In the previous post, I mentioned some of the ways in which our response to the Haiti earthquake was muted when compared proportionately to the current one in Japan. Now I will go into a few of the reasons why something like the Japan earthquake have gotten such a large response (compared with responses to other larger earthquakes and other much larger disasters).
Before I begin I think it’s important to note as many reasons as possible and delve into the complexity of human reactions to such disasters. As opposed to just saying “poor country vs rich country plus some racism”. Not that these are invalid, in fact they are at the top of my list below. But I’m hoping to paint a broader picture.
The other important thing is to look at both social and cognitive reasons for the reaction. Social reasons would involve items like racism, which may apply to a particular situation (ie. these two particular countries’ earthquakes in comparison) but not to every similar situation. Cognitive reasons are the more general human biases and heuristics which are likely to occur more universally. Also all of these are about the humanitarian impact of the natural disaster so nuclear meltdowns aside…
- Racism: one of the more obvious ones, large-scale calamities involving large groups of black people get a disproportionately low amount of coverage.
- Reaction to poverty: countries perceived to be part of the “Third World” (a questionable distinction) get a lot less attention. Especially a place like Haiti which is almost “Fourth World”. We also seem to be a lot more used to poor countries getting those types of occurences but when it’s Japan it’s perceived as sudden and hence more “undeserved”.
- Previous standard of life: a country that’s almost a warzone conditions us to be used to the fact that people are already dying there, so we don’t consider the change in people’s lives to be as dramatic. To quote a comment on my Facebook wall “Haiti was a shithole with an unstable political system, no infrastructure and appalling standards of living long before its earthquake”.
- The dicatator defence: If I donate money it’ll just go to some dictator. I’ve put it like that because while this is a problem (especially in countries with unstable politics), I’ve often seen it used almost as an excuse to do nothing.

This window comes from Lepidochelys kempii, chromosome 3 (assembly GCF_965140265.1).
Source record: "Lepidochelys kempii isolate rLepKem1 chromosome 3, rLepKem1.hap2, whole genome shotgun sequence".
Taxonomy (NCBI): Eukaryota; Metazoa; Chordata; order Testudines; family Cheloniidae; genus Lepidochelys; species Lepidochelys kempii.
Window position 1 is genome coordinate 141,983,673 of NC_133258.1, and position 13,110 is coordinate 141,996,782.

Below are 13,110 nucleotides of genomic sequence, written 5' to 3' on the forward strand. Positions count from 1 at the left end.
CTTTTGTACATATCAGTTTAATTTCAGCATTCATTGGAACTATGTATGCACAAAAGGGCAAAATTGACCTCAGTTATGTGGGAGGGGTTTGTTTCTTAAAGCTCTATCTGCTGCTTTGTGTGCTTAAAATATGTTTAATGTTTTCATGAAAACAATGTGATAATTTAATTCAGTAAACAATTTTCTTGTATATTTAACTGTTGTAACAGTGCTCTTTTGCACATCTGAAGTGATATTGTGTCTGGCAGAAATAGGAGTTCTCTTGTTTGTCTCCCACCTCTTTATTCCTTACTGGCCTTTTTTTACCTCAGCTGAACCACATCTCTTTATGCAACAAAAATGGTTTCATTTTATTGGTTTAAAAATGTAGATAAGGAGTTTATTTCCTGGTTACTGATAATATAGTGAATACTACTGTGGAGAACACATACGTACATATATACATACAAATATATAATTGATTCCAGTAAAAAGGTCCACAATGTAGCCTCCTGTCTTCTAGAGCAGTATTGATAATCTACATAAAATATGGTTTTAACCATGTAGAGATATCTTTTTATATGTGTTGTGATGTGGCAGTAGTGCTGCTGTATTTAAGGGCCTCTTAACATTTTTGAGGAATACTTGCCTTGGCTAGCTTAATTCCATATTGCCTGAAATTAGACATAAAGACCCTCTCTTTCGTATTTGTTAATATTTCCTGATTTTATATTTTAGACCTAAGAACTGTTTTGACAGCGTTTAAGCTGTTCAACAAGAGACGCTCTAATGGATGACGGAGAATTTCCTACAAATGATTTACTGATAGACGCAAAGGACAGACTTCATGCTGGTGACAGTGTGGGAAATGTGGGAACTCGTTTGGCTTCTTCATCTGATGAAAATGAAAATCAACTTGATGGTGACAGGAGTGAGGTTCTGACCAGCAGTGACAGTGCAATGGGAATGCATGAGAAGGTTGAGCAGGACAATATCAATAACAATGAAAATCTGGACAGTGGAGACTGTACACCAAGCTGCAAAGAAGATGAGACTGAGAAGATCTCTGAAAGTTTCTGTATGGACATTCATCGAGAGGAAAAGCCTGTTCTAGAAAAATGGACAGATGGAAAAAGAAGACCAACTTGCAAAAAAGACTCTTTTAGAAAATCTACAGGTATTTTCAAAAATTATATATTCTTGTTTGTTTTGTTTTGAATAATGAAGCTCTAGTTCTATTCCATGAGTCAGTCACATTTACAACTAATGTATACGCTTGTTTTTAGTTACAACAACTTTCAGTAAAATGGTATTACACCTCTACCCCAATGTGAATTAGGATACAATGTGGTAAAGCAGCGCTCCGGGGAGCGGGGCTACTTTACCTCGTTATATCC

- Similarity of lifestyle: we can identify more with people in Japan who live a largely urbanised, mechanised, internetised lifestyle than we can with people in Haiti when they’re raising chickens as a last resort to get over their desperate agricultural situation.
- Availability of images/coverage: in a country with more infrastructure there is more opportunity for reporters to export images and that’s what really tugs at the heart strings.
- Prior knowledge of country: you probably know a reasonable amount about Japan, at least in terms of superficial stuff like its location, cuisine, language, sumo, origami, karate, ikebana, samurai and so forth. How much are you (as a typical person) likely to know about Haiti? Can the average person even find Haiti on a map? (Of course many can’t even find Japan but still…)
- Travel/tourism: as per the previous one. Even if you haven’t been to Japan yourself, chances are you know someone who’s been to Japan. Do you know anyone who’s been to Haiti? Probably not.
- Economic impact: we are all economically tied to Japan so the aftermath can’t be forgotten since it will keep reminding us of itself. On the other hand, several million Haitians can all get gang-raped and killed in the tent camps without it affecting anyone’s retirement stock portfolio.
- Scope insensitivity: See this post on LessWrong. Our reaction to 100,000 deaths is not 10 times greater than our reaction to 10,000 deaths. The law of diminishing returns (in concern/compassion) applies here and I think that’s probably at the root of many of the above. It even looks like a small difference on paper, just one extra zero. Intellectually we know it’s not the case but it seems our compassion is driven by our gut and by social cues.
- Disasters are “sexy”: at least over and above the less dramatic tragedies that take many more lives.